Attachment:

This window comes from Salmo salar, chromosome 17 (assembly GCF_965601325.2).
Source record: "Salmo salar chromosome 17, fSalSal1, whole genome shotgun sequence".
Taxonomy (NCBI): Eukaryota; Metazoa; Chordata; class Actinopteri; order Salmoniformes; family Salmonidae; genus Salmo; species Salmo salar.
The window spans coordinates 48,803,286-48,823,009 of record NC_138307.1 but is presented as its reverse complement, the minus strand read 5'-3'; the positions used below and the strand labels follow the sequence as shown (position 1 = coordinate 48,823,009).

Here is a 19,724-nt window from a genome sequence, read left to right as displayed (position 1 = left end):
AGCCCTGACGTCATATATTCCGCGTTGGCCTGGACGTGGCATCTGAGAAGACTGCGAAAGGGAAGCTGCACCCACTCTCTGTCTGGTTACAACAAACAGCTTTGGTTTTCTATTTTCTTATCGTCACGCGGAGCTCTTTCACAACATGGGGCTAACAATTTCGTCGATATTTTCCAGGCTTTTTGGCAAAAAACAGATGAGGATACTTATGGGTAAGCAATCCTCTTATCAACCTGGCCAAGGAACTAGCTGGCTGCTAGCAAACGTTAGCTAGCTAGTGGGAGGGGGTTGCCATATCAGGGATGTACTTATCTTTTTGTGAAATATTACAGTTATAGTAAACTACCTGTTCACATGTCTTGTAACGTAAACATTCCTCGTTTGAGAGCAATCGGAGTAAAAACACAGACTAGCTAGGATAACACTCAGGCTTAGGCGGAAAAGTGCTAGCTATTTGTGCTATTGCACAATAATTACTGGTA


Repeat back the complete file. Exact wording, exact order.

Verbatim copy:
This window comes from Salmo salar, chromosome 17 (assembly GCF_965601325.2).
Source record: "Salmo salar chromosome 17, fSalSal1, whole genome shotgun sequence".
Taxonomy (NCBI): Eukaryota; Metazoa; Chordata; class Actinopteri; order Salmoniformes; family Salmonidae; genus Salmo; species Salmo salar.
The window spans coordinates 48,803,286-48,823,009 of record NC_138307.1 but is presented as its reverse complement, the minus strand read 5'-3'; the positions used below and the strand labels follow the sequence as shown (position 1 = coordinate 48,823,009).

Here is a 19,724-nt window from a genome sequence, read left to right as displayed (position 1 = left end):
AGCCCTGACGTCATATATTCCGCGTTGGCCTGGACGTGGCATCTGAGAAGACTGCGAAAGGGAAGCTGCACCCACTCTCTGTCTGGTTACAACAAACAGCTTTGGTTTTCTATTTTCTTATCGTCACGCGGAGCTCTTTCACAACATGGGGCTAACAATTTCGTCGATATTTTCCAGGCTTTTTGGCAAAAAACAGATGAGGATACTTATGGGTAAGCAATCCTCTTATCAACCTGGCCAAGGAACTAGCTGGCTGCTAGCAAACGTTAGCTAGCTAGTGGGAGGGGGTTGCCATATCAGGGATGTACTTATCTTTTTGTGAAATATTACAGTTATAGTAAACTACCTGTTCACATGTCTTGTAACGTAAACATTCCTCGTTTGAGAGCAATCGGAGTAAAAACACAGACTAGCTAGGATAACACTCAGGCTTAGGCGGAAAAGTGCTAGCTATTTGTGCTATTGCACAATAATTACTGGTA